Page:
Working hard and getting paid is great, but investing that money wisely can be any easy way to make even more. Just putting your money in a bank account is never going to make you a fortune, frankly at current interest rates it’s not going to make you much at all ! So how does it actually work ?
Mutual funds: An investment program funded by shareholders that trades in diversified holdings and is professionally managed. These are a great way to get started, there’s a huge choice of funds on the market so you’ll need to do your research to find the best ones for you. The big advantage of funds is that you don’t have to research all the individual companies they invest in. The fund manager does it for you, at a price. Remember to check what percentage the fund manager is taking out of your initial investment, as well as the annual cost.
Remember that investing is about your goals and aspirations. If you have twenty years to invest and you want to make a sizable pot then you’re going to take a bit more risk than the next investor. So you might pick emerging market funds, tech funds, or funds investing in early stage companies; but you need to accept that you might rack up a few losses along the way.
Investing directly in stocks might be your next step if you have financial smarts
and are willing to do a bit more work. But you’ll need to decide what kind of investor you want to be; ‘buy and hold’, identifying good value companies for the long term, or a more active trader seeking to make quick returns out of moves in the market.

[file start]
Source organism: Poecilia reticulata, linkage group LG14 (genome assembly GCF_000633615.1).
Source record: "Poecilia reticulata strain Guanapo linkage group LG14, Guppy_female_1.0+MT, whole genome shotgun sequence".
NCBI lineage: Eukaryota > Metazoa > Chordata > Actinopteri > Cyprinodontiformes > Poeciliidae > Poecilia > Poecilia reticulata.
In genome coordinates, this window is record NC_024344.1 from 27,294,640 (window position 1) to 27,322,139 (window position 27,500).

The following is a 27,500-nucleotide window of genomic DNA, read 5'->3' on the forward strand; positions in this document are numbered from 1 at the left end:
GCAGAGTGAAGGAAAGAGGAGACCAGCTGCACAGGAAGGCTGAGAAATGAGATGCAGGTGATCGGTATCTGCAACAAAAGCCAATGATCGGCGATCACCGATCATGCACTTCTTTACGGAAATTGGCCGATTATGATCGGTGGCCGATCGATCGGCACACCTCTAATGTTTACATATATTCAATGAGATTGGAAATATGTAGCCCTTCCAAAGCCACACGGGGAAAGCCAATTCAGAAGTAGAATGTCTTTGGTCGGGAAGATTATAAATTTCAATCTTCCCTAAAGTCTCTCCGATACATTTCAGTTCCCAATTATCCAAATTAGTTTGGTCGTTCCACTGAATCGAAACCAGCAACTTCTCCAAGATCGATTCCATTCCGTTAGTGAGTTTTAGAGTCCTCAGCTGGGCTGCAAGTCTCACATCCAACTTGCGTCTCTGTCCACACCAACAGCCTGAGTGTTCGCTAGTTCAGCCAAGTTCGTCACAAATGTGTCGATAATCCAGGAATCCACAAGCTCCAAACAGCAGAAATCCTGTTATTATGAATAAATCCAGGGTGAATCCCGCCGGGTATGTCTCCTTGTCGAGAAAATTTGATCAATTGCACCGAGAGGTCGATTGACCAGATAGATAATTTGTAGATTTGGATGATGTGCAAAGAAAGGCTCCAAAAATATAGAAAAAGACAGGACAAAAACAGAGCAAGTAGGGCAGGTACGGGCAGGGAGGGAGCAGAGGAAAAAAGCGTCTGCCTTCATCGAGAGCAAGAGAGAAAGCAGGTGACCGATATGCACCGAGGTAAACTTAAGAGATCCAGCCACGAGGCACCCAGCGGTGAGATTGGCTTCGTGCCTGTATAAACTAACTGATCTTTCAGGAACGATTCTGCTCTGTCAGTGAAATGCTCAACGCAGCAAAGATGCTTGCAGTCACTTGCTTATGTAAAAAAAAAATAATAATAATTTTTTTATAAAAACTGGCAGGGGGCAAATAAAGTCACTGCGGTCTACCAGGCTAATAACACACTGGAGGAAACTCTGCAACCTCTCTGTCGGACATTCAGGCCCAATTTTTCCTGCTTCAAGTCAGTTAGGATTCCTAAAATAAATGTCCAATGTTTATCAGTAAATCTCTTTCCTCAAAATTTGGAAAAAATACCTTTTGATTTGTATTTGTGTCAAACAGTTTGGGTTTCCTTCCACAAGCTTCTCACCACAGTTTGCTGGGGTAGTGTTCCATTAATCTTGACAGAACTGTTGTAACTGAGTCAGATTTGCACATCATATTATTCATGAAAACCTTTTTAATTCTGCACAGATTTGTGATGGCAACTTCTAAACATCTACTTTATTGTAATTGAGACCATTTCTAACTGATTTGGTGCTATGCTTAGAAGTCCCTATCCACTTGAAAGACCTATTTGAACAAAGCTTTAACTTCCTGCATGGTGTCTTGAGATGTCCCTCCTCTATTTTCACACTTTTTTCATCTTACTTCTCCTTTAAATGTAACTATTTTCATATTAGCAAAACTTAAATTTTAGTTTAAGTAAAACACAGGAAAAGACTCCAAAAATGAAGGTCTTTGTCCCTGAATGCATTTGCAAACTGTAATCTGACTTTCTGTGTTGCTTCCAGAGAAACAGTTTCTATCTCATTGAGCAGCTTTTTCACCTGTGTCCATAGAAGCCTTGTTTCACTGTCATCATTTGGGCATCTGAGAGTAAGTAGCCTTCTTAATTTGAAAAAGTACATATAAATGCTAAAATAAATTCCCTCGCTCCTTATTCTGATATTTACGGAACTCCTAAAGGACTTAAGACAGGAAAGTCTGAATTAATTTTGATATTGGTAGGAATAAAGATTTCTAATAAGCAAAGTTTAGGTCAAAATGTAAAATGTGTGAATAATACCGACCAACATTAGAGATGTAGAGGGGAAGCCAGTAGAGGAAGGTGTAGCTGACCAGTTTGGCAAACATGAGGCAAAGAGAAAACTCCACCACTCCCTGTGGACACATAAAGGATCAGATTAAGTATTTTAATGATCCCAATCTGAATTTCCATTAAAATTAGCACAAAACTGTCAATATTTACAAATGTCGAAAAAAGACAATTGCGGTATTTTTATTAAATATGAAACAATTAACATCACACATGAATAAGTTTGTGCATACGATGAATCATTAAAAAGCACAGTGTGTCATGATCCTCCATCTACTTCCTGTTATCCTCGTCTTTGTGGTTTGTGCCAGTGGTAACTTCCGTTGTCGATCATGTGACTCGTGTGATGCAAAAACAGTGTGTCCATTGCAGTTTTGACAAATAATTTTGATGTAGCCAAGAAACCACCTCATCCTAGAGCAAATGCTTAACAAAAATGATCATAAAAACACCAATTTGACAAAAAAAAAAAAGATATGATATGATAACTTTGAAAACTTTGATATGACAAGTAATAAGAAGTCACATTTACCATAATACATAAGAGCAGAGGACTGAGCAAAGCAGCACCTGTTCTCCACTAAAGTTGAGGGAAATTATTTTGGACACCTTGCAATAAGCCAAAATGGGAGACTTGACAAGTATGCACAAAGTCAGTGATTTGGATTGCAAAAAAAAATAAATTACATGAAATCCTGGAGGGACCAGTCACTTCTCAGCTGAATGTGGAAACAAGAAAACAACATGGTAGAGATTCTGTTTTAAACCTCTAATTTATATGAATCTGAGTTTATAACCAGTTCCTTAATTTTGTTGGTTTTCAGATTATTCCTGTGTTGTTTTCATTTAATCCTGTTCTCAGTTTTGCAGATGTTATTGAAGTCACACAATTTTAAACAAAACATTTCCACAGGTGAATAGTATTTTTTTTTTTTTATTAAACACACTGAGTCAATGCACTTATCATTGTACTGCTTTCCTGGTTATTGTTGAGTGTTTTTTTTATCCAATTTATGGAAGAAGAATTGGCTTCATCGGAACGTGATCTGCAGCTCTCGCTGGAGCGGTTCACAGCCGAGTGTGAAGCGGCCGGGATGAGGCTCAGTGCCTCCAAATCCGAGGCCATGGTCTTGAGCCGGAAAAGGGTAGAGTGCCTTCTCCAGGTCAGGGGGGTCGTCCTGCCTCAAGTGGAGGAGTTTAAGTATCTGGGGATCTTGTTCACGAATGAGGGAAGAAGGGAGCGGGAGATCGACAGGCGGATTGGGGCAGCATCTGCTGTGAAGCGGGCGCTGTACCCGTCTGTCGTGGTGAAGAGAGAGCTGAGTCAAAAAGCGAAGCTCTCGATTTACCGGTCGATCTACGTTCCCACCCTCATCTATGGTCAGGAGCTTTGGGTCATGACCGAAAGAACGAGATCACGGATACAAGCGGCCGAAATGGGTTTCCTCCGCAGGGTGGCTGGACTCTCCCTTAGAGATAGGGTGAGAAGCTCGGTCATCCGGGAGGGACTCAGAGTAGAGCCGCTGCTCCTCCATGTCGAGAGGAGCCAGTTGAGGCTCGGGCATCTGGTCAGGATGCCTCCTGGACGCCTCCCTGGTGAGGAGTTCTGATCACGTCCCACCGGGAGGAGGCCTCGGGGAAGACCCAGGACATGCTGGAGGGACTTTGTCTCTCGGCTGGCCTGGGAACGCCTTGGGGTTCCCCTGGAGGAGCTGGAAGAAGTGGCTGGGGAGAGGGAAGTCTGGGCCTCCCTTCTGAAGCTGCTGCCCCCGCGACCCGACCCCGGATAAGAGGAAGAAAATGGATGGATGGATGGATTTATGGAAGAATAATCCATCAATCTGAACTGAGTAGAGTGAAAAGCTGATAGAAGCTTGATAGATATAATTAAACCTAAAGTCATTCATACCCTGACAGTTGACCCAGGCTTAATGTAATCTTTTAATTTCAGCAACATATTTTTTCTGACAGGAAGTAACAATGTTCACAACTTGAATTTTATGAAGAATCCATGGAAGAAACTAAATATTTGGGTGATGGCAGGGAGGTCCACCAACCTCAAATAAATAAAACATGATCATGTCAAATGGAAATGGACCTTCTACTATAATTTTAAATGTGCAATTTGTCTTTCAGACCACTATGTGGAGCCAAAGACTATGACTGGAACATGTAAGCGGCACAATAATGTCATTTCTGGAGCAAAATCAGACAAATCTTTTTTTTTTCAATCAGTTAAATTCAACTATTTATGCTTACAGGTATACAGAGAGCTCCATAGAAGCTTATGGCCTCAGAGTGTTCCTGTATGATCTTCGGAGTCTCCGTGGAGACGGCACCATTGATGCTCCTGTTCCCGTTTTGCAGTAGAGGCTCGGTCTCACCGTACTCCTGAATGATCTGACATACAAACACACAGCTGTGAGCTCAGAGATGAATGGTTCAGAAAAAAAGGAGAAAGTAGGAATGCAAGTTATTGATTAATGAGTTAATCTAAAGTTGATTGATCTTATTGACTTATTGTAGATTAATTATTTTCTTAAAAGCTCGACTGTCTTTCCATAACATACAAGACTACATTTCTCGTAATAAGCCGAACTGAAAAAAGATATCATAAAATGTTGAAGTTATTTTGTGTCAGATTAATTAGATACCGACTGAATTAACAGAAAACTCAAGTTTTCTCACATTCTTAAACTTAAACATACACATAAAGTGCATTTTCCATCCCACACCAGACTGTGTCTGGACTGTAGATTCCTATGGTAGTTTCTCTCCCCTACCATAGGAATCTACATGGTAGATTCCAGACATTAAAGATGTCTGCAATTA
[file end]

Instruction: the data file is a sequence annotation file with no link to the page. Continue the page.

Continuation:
The initial buy decision is crucial for the ‘buy and hold’ investor, involving a lot of research up front; after that, monthly or even quarterly portfolio reviews are enough to keep things on an even keel. Traders need to spend more time on their investments and particularly to keep in touch with market sentiment through devotedly following financial news, so if you switch off before the presenters get to that part of the bulletin, trading isn’t for you.
Exchange traded funds or ETFs are a way you can invest in markets or broad themes and sectors cheaply and effectively. Instead of being actively (and expensively) managed, like funds, ETFs are built to reflect the relevant market index, whether that’s the Dow Jones, global emerging markets, or telecoms stocks. You can even buy ETFs for commodities like gold. If you think Latin America has great growth prospects, or want to invest in the energy sector, ETFs are a great way to do it without having to research individual stocks, and they’re cheaper than funds.
What kind of money can you make?
In the bank, you’ll be lucky to get 0.1%. With mutual funds, you’ll probably get between 5% and 7% a year for an average portfolio, and you may do much the same with the buy and hold equity strategy. If you’re a more active trader, you could make significantly more, particularly once you’re competent enough to trade on margin (borrowing to buy shares).
Whatever kind of investment is right for you, you’re going to need to get some education. Check out Warren Buffett’s reports online for free, or read Peter Lynch’s books to learn how he made money on Wall Street. (They’re approachable reading, not CFA textbooks, thank goodness.) You never know, you may learn so much that you’ve started on a third career, writing e-books or blog posts about personal investment!
And remember two great tips. First, if you invest regularly, and reinvest your profits and dividends, you’ll gain the benefit of compounding – multiplying your initial profits several times over. And secondly, if you keep your costs low – by picking a broker with keen prices, like CMC Markets, or a low cost fund supermarket – you’ll get to keep much more of the money you make.